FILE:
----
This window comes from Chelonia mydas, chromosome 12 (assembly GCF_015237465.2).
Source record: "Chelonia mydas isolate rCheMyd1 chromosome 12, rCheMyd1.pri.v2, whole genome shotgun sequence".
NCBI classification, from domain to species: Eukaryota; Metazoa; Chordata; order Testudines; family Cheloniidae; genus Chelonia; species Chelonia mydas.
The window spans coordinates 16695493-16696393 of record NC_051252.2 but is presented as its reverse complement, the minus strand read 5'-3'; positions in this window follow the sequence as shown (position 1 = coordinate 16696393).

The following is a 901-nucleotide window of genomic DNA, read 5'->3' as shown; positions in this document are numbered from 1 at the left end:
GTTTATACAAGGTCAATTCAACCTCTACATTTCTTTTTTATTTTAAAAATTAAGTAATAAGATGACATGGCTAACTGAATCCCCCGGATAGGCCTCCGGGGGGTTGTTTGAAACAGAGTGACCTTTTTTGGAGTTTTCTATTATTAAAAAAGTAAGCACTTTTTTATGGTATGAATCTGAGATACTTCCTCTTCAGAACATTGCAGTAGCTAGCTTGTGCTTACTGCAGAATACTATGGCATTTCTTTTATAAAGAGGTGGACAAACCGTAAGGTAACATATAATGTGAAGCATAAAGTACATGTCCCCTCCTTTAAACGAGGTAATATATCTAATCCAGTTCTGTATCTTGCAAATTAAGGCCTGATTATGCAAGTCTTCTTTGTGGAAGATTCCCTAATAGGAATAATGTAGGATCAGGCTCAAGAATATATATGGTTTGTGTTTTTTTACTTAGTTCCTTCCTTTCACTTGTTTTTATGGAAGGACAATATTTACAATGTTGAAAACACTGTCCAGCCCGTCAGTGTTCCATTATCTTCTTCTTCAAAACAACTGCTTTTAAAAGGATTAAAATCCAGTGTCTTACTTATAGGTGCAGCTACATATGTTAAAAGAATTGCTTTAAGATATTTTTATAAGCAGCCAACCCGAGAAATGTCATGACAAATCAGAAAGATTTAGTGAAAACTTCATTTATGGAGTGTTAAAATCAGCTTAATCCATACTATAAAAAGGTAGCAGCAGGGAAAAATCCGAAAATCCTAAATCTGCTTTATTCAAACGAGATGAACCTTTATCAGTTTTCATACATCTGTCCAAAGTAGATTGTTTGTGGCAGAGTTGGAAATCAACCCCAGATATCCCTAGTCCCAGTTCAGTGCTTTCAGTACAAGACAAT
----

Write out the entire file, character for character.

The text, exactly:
This window comes from Chelonia mydas, chromosome 12 (assembly GCF_015237465.2).
Source record: "Chelonia mydas isolate rCheMyd1 chromosome 12, rCheMyd1.pri.v2, whole genome shotgun sequence".
NCBI classification, from domain to species: Eukaryota; Metazoa; Chordata; order Testudines; family Cheloniidae; genus Chelonia; species Chelonia mydas.
The window spans coordinates 16695493-16696393 of record NC_051252.2 but is presented as its reverse complement, the minus strand read 5'-3'; positions in this window follow the sequence as shown (position 1 = coordinate 16696393).

The following is a 901-nucleotide window of genomic DNA, read 5'->3' as shown; positions in this document are numbered from 1 at the left end:
GTTTATACAAGGTCAATTCAACCTCTACATTTCTTTTTTATTTTAAAAATTAAGTAATAAGATGACATGGCTAACTGAATCCCCCGGATAGGCCTCCGGGGGGTTGTTTGAAACAGAGTGACCTTTTTTGGAGTTTTCTATTATTAAAAAAGTAAGCACTTTTTTATGGTATGAATCTGAGATACTTCCTCTTCAGAACATTGCAGTAGCTAGCTTGTGCTTACTGCAGAATACTATGGCATTTCTTTTATAAAGAGGTGGACAAACCGTAAGGTAACATATAATGTGAAGCATAAAGTACATGTCCCCTCCTTTAAACGAGGTAATATATCTAATCCAGTTCTGTATCTTGCAAATTAAGGCCTGATTATGCAAGTCTTCTTTGTGGAAGATTCCCTAATAGGAATAATGTAGGATCAGGCTCAAGAATATATATGGTTTGTGTTTTTTTACTTAGTTCCTTCCTTTCACTTGTTTTTATGGAAGGACAATATTTACAATGTTGAAAACACTGTCCAGCCCGTCAGTGTTCCATTATCTTCTTCTTCAAAACAACTGCTTTTAAAAGGATTAAAATCCAGTGTCTTACTTATAGGTGCAGCTACATATGTTAAAAGAATTGCTTTAAGATATTTTTATAAGCAGCCAACCCGAGAAATGTCATGACAAATCAGAAAGATTTAGTGAAAACTTCATTTATGGAGTGTTAAAATCAGCTTAATCCATACTATAAAAAGGTAGCAGCAGGGAAAAATCCGAAAATCCTAAATCTGCTTTATTCAAACGAGATGAACCTTTATCAGTTTTCATACATCTGTCCAAAGTAGATTGTTTGTGGCAGAGTTGGAAATCAACCCCAGATATCCCTAGTCCCAGTTCAGTGCTTTCAGTACAAGACAAT